7. DBT was originally designed for suicidal people, not necessarily for people with borderline personality disorder.

I didn’t realize that BPD was not targeted at all. Marsha writes that she has never been interested in BPD as a disorder in itself and did not begin targeting this personality disorder. This is evidenced when a woman from the National Institute of Mental Health (NIMH) committee, initially reviewing DBT, told Marsha she thought it was a treatment for BPD. At this point, Marsha admits she had barely heard of the disorder. Instead, she was interested in treating suicidal and self-harming behaviors, or other “out of control” behaviors: “I treat a set of behaviors that gets turned into a disorder by others.” This is ironic, given how DBT has become the dominant treatment for BPD, which the evidence shows to significantly work. It seems that just as Marsha doesn’t readily identify as a person with BPD, she admits her therapy wasn’t initially designed specifically for those living with BPD.

8. It is a behavior therapy, not a psychiatric or psychodynamic treatment, which has a unique, human touch.

DBT was developed to have a close, genuine and equal relationship between therapist and client, rather than focusing on “fragilizing” the pathology of the client. Marsha wrote the DBT manual in a “personal rather than academic voice,” removing any unhelpful medical jargon which is perhaps why most of those who use the manual refer to her as “Marsha.”

9. Acceptance/change is the original, core dialectic that DBT is founded on.

“At the core of DBT is the dynamic balance between opposing therapeutic goals: acceptance of oneself and one’s situation in life, on the one hand, and embracing change toward a better life, on the other.”

The dialectic is, therefore, the fundamental synthesis between the two. DBT asks you to accept, even radically accept, your situation including in the past, and then from that position move toward change. You cannot change your behavior before accepting the behavior isn’t working for you. And more fundamentally, DBT itself can’t work unless you accept it. You have to want to change.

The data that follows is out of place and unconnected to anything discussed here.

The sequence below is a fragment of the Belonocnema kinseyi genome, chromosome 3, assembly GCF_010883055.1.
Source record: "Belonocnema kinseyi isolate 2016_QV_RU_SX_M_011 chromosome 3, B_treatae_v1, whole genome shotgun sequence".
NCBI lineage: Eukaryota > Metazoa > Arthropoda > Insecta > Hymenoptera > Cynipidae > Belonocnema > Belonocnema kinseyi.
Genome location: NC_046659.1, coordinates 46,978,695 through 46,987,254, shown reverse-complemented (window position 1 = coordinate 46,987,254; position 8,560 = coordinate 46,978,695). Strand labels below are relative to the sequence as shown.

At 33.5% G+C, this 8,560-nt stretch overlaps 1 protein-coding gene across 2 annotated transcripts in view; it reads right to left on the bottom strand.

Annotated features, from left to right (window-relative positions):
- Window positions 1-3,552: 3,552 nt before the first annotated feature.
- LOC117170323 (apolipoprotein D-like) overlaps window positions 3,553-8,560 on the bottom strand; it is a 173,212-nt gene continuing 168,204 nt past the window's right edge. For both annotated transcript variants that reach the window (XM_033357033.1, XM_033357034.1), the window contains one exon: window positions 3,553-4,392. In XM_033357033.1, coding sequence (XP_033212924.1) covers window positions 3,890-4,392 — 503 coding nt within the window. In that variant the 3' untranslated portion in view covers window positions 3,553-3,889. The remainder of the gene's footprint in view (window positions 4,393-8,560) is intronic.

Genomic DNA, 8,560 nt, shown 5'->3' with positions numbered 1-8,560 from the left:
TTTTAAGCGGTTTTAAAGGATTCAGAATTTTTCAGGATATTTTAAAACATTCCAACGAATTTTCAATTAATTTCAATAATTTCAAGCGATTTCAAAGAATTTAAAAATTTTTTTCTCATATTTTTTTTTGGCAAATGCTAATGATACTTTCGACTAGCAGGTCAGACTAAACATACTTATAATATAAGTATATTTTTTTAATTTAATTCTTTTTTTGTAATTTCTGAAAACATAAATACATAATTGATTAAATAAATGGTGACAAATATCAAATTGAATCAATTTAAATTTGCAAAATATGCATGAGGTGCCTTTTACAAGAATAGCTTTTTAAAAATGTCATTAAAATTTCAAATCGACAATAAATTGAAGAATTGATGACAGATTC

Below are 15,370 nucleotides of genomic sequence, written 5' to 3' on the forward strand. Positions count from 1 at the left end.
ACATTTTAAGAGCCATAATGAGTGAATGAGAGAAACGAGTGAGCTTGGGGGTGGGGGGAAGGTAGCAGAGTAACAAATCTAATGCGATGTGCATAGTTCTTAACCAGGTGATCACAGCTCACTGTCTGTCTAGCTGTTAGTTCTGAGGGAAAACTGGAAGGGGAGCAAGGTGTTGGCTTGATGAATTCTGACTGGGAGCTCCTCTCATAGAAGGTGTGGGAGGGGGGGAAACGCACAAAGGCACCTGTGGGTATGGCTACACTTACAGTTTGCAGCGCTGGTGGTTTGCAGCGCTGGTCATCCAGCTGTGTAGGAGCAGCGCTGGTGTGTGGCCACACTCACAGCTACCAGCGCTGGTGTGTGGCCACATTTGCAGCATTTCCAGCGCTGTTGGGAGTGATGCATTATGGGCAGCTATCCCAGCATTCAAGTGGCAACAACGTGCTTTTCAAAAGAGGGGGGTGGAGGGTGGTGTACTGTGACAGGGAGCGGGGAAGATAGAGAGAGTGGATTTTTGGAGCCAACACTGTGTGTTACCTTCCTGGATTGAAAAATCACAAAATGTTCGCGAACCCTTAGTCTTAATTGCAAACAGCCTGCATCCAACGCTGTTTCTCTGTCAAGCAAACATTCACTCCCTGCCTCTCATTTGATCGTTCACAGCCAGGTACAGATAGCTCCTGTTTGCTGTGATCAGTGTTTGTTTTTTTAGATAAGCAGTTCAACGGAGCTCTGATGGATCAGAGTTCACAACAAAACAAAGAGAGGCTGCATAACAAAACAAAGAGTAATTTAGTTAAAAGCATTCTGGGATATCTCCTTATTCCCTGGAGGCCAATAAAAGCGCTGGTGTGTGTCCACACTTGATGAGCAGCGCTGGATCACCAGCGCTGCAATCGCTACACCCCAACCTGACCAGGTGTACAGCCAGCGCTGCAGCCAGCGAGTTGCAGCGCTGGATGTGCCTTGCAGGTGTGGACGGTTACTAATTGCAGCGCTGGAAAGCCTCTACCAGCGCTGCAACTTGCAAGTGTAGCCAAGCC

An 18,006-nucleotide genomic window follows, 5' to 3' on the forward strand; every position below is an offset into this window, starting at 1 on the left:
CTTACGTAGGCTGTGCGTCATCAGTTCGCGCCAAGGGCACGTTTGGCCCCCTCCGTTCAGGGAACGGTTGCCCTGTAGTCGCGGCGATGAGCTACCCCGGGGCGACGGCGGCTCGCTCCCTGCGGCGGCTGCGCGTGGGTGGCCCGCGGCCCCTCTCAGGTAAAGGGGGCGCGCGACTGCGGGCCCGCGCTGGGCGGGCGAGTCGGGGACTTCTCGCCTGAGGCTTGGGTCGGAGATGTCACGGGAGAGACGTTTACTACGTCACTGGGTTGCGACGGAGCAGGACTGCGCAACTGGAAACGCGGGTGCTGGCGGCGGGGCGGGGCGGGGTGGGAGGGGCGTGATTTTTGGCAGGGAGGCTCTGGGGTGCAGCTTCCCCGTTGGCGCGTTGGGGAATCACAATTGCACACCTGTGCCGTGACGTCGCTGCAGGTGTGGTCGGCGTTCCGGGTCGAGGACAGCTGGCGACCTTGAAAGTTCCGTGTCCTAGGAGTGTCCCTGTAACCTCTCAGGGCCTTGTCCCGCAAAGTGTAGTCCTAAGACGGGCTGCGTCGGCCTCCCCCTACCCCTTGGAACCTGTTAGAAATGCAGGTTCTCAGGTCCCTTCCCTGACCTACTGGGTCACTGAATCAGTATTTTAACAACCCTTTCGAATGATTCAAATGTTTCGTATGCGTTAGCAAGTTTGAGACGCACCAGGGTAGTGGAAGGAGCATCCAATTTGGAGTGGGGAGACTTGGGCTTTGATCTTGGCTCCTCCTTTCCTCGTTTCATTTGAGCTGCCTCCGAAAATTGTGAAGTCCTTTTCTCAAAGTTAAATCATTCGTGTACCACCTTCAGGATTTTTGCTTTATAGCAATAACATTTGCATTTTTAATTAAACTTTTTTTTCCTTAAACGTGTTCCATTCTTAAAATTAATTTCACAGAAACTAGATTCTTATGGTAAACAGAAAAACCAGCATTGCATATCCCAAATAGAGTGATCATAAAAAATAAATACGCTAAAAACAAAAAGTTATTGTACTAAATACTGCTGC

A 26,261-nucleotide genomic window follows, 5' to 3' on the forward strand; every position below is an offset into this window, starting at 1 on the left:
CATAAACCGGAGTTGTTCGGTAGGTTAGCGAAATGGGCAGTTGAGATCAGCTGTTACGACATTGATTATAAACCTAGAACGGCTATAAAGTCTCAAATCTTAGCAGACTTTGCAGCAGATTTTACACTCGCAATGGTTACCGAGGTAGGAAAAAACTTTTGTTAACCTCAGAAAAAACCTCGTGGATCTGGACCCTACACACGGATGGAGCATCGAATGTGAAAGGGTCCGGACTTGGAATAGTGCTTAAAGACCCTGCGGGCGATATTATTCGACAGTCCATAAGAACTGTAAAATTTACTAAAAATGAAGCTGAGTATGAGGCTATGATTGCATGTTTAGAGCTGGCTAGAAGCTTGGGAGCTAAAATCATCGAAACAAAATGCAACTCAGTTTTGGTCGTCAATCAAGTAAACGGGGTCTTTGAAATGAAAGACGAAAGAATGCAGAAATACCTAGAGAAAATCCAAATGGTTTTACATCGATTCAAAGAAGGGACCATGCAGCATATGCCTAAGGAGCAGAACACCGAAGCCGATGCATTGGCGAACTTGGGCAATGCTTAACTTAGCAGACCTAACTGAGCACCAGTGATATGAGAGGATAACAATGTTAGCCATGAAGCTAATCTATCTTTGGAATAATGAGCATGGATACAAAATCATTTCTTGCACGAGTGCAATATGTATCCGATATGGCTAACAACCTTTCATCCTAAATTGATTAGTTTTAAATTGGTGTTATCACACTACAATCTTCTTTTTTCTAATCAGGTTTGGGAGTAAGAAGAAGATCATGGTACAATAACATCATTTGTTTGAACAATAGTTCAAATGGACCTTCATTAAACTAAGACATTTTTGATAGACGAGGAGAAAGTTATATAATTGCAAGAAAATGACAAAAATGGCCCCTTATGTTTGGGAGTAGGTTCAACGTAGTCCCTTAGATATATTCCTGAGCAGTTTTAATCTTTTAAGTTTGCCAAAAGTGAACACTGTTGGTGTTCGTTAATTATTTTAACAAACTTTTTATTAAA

I was aware of many dialectics when doing DBT, but I now realize this was the most important.

10. If I can do it,  you can do it.

At the very beginning of the memoir, there is this standalone sentence on its own page. A mantra for us. This is what Marsha often says to her clients, and now I wonder how we can fulfill it.

What is it that Marsha did, that we can or even would want to do?

Definitely, clawing herself out of hell at a time when people, even her own family, had seemed to have given up on her. And turning that experience of hell into a vow to help the lowest of the lows. Yes, I can do that too. For example, when I was in hospital recently, I helped my friend out of hell on a night when he was acutely suicidal. Can we develop a revolutionary behavior therapy as Marsha did through scrutiny, criticism and rejection? I’m not sure. Perhaps there is only one Marsha! But even when people criticize us — even the DSM-5 devalues our professional achievements — it is rousing to have a fearless leader who scraped herself out from the bottom of the pit and profoundly transformed herself into a success. Crucially, she did that not because she stopped suffering, but rather she used the suffering to help her be successful. Here I really can take heed.

What I take from this is that Marsha is motivated by a higher calling and a love. This is so much more palatable to me than someone who does everything for their own glory.

I wish I had more of her professional tenacity. I wish I wasn’t so devastated by criticism. But Marsha says directly to that: keep going! Never give up!

And I really believe we too can help bring understanding and also help bring people out of hell.

Isn’t that what we are doing at The Mighty, after all?

Image Credits: Andrew Lampe